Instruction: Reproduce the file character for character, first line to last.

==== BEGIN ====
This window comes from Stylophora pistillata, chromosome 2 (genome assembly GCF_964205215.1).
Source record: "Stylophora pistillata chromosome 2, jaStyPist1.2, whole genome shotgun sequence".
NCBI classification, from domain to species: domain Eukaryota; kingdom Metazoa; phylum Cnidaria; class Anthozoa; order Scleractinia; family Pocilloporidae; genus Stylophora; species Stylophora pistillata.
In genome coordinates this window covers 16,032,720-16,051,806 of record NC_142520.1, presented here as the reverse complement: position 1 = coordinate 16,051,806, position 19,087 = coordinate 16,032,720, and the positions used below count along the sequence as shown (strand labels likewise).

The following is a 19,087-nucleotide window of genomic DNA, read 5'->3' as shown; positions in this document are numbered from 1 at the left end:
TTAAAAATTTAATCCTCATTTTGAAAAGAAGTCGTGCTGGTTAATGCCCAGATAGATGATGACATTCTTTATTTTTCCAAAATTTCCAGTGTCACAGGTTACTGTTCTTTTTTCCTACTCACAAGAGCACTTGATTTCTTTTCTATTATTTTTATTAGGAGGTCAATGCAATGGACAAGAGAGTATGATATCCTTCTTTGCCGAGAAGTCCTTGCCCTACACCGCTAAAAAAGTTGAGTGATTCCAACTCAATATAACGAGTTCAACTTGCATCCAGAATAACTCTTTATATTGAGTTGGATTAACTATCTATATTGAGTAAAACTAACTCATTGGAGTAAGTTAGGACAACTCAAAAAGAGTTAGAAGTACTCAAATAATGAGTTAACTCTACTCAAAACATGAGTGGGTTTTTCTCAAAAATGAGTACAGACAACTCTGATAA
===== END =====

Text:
This window comes from Stylophora pistillata, chromosome 2 (genome assembly GCF_964205215.1).
Source record: "Stylophora pistillata chromosome 2, jaStyPist1.2, whole genome shotgun sequence".
NCBI classification, from domain to species: domain Eukaryota; kingdom Metazoa; phylum Cnidaria; class Anthozoa; order Scleractinia; family Pocilloporidae; genus Stylophora; species Stylophora pistillata.
In genome coordinates this window covers 16,032,720-16,051,806 of record NC_142520.1, presented here as the reverse complement: position 1 = coordinate 16,051,806, position 19,087 = coordinate 16,032,720, and the positions used below count along the sequence as shown (strand labels likewise).

The following is a 19,087-nucleotide window of genomic DNA, read 5'->3' as shown; positions in this document are numbered from 1 at the left end:
TTAAAAATTTAATCCTCATTTTGAAAAGAAGTCGTGCTGGTTAATGCCCAGATAGATGATGACATTCTTTATTTTTCCAAAATTTCCAGTGTCACAGGTTACTGTTCTTTTTTCCTACTCACAAGAGCACTTGATTTCTTTTCTATTATTTTTATTAGGAGGTCAATGCAATGGACAAGAGAGTATGATATCCTTCTTTGCCGAGAAGTCCTTGCCCTACACCGCTAAAAAAGTTGAGTGATTCCAACTCAATATAACGAGTTCAACTTGCATCCAGAATAACTCTTTATATTGAGTTGGATTAACTATCTATATTGAGTAAAACTAACTCATTGGAGTAAGTTAGGACAACTCAAAAAGAGTTAGAAGTACTCAAATAATGAGTTAACTCTACTCAAAACATGAGTGGGTTTTTCTCAAAAATGAGTACAGACAACTCTGATAA